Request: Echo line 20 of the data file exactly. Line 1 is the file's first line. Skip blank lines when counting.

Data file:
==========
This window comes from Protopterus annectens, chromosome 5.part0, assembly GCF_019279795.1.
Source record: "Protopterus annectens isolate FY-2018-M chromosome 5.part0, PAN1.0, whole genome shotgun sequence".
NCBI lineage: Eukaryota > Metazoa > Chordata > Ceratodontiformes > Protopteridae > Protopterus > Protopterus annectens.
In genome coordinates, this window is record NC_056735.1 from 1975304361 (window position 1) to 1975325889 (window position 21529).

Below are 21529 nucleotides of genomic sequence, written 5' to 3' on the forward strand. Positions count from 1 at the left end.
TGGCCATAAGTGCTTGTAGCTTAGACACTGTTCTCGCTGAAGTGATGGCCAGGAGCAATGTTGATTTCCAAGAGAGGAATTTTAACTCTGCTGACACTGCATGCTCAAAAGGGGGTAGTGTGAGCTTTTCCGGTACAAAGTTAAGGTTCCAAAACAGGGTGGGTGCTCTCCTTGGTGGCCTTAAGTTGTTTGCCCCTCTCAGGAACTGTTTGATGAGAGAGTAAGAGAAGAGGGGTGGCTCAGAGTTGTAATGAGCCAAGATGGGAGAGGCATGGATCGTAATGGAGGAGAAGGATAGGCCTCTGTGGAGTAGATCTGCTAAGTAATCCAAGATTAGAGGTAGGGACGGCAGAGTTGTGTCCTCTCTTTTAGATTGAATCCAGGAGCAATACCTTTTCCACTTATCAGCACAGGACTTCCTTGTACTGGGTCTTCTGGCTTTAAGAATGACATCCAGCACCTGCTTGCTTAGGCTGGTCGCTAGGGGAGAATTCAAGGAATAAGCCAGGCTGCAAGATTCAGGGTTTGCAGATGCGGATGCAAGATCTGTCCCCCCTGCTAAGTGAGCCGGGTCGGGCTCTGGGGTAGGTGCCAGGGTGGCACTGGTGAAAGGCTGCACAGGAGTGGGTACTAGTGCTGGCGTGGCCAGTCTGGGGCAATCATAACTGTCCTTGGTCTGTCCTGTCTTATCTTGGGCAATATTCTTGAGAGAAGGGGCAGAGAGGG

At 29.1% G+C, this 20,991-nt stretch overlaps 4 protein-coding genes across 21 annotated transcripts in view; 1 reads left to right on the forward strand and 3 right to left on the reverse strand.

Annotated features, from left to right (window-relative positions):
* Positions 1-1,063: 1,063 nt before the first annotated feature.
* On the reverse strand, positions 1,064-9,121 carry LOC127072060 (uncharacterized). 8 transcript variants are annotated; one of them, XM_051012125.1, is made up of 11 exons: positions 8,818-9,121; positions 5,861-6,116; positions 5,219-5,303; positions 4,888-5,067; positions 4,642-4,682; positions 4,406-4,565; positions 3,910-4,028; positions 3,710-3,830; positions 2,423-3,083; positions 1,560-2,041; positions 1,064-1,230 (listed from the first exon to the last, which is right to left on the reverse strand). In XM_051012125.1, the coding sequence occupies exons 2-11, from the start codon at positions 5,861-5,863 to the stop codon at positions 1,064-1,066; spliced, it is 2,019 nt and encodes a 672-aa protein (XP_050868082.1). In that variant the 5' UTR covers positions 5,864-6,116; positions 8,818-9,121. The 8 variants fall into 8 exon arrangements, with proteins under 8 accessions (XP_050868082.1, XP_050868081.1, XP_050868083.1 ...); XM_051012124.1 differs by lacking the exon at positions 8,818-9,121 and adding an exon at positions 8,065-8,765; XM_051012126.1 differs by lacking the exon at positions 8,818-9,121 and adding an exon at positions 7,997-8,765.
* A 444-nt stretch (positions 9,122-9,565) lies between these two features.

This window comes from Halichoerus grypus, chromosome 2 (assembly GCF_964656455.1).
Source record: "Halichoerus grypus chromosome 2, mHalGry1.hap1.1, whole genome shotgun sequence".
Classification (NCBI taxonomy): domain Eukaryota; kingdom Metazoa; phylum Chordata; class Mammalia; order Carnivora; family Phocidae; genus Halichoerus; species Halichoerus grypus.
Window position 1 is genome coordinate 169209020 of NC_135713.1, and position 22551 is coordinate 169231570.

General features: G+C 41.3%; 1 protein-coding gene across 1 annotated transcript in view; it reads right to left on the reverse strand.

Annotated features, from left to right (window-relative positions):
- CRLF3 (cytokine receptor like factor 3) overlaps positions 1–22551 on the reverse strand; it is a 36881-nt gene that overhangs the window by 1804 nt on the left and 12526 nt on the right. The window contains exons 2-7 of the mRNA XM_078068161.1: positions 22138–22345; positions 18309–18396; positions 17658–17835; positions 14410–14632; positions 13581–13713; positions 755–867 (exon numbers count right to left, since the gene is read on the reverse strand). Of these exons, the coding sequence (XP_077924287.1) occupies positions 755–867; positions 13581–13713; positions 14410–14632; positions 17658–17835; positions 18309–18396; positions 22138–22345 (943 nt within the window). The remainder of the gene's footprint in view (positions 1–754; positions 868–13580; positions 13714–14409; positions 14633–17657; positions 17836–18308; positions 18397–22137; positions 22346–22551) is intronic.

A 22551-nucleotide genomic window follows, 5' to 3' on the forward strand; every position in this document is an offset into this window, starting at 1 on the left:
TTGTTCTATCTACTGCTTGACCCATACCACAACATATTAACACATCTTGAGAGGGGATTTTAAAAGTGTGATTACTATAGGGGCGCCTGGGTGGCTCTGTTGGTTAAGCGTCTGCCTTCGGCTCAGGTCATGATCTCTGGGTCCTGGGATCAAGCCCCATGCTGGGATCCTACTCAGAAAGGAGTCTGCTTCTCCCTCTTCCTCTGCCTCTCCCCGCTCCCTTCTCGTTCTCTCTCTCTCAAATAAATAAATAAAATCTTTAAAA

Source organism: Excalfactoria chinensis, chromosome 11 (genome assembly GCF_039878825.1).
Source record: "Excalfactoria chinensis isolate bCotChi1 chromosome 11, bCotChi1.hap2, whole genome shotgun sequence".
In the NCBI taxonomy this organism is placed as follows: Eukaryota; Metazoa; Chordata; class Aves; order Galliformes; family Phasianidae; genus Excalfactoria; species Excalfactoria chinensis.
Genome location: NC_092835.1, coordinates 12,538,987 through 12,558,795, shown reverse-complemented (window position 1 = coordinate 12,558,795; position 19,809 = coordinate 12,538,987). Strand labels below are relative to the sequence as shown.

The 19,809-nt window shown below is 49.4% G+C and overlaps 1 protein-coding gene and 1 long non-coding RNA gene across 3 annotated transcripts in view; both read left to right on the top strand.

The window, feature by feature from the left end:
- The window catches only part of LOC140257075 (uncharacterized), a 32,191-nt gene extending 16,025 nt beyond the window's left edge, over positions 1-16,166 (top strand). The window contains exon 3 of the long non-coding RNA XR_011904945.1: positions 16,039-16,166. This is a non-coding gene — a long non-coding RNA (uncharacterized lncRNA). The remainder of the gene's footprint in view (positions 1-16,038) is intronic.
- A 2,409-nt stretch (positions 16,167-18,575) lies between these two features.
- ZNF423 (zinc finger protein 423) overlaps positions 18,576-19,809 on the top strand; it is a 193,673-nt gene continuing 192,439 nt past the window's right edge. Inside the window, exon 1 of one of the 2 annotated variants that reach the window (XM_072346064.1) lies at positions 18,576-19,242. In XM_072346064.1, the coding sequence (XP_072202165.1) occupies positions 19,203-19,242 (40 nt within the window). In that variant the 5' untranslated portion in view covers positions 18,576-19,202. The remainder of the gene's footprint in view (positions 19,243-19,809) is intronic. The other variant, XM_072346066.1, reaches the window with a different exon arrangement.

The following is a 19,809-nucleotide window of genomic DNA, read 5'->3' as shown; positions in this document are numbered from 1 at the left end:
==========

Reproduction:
TTGTTCTATCTACTGCTTGACCCATACCACAACATATTAACACATCTTGAGAGGGGATTTTAAAAGTGTGATTACTATAGGGGCGCCTGGGTGGCTCTGTTGGTTAAGCGTCTGCCTTCGGCTCAGGTCATGATCTCTGGGTCCTGGGATCAAGCCCCATGCTGGGATCCTACTCAGAAAGGAGTCTGCTTCTCCCTCTTCCTCTGCCTCTCCCCGCTCCCTTCTCGTTCTCTCTCTCTCAAATAAATAAATAAAATCTTTAAAA